It’s no surprise that it took an American who cut his teeth on TV to successfully film a Shakespearean comedy. TV, unlike movies, has always been about the writing, and though the rise of premium cable has changed that to some degree (the lush visuals of Mad Men, including Jon Hamm himself, would have been inconceivable even a decade ago), TV remains more writing-focused than nearly all films that come down the pike.
Still, the sheer pleasure of Joss Whedon’s Much Ado About Nothing does surprise, if only because a really terrific film always comes as the nicest of surprises. Shot against a modern Southern Californian backdrop in a stylish rather than showy black and white, it looks just good enough to prove undistracting. And peopled with an equally unshowy cast of TV actors rather than movie stars, this Much Ado About Nothing has the good grace to duck an ado about anything. Except the language, which soars here, unadorned by the smoke and mirrors dooming all too many cinematic adaptations of the Bard’s work.
Like TV programs, Shakespeare’s works are truly populist—not so much by throwing a few crumbs to the groundlings as by casting a spell that enchants the largest of human common denominators and raises us all up in the process. There’s a reason his works established the templates upon which nearly all subsequent stories are based. In his plays Shakespeare lays out the most universal, the most timeless, the most glorious messes we humans ever make for ourselves—triangles and intrigues built upon paranoia, greed, lust, envy, self-hatred, tribalism—and then gently coaxes us into revelation by virtue of the words, the words, the words.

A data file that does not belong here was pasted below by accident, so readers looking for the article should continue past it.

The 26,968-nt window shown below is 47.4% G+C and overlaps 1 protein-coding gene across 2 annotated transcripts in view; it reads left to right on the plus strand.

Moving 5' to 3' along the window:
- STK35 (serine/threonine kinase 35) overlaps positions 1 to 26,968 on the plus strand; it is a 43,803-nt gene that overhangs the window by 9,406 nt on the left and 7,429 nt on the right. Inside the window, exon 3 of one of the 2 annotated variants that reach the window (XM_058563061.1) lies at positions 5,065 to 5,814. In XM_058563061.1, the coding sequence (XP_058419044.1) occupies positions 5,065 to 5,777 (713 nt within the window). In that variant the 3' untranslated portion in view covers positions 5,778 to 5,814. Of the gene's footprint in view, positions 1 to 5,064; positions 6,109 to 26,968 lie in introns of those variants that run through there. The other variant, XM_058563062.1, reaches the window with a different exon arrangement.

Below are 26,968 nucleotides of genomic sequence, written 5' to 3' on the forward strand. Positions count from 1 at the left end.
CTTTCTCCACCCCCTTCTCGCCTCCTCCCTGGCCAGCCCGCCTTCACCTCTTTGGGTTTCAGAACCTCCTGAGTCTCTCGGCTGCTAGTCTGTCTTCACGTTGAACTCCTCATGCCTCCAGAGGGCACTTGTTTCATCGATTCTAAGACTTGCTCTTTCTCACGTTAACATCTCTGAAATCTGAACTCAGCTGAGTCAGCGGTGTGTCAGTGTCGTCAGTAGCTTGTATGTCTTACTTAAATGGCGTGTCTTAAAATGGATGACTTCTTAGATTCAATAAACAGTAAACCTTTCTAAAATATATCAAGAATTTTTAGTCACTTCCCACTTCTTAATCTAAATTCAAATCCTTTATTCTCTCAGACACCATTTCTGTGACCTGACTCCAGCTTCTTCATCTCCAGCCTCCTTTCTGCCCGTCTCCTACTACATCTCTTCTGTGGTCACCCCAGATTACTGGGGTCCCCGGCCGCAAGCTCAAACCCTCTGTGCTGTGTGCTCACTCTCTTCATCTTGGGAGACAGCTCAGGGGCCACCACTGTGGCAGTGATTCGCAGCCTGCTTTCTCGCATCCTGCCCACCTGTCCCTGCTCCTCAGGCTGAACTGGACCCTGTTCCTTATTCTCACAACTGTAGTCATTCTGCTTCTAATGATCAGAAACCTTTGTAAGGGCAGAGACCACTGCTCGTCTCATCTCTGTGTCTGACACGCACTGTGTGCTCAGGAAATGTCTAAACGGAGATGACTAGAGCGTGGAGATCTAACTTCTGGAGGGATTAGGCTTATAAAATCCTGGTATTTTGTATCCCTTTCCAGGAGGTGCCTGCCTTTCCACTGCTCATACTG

The assumption that bumperstickerese and monosyllables are required to reach the “little people” has always been wrongheaded. People from all walks of life comprehend the King James Bible, thous and begats and all, and the same can be said for the diction of Willy Shakes (as is the Bard’s handle on, of all things, Twitter) when it’s allowed to speak for itself. Yet film directors forget that too often, either drowning their adaptations in pomp and circumstance (here’s looking at you, Branagh) or sidestepping the breadth of the verse. Not Joss, though. He who fed strong (and sometimes queer) women to the American viewing public without inciting a major backlash has made a Much Ado both gimmick- and fancy-free. He circumvents the intricate Italian politics that have always plagued this story by updating Leonato and crew as big businessmen. The inobtrusive wardrobe, hair, music, and set here harken back to the 90s, that most stylistically innocuous of decades (and Whedon’s TV hey day, don’t ya know). And it goes without saying that the plot and verse endure very few embellishments.
All the better to lay bare those screwballs, which actually do get rawther sexy. (Shakespeare always does.) Behold Nathan Fillion, who plays Dogberry as a menschy beat cop long resigned to buffoonery. Behold that ultimate TV actor Clark Gregg, who plays patriarch Leonato with gleaming eyes and toothless smile. Best, behold the ever-flashing Beatrice (Amy Acker) and Benedick (Alexis Deniso), who (prat)fall over themselves again and again in their efforts not to be laid bare. In sooth, the fleetfooted wit and eroticism of this production is steeped in just enough pop. It sparkles. It stirs. It does not shake.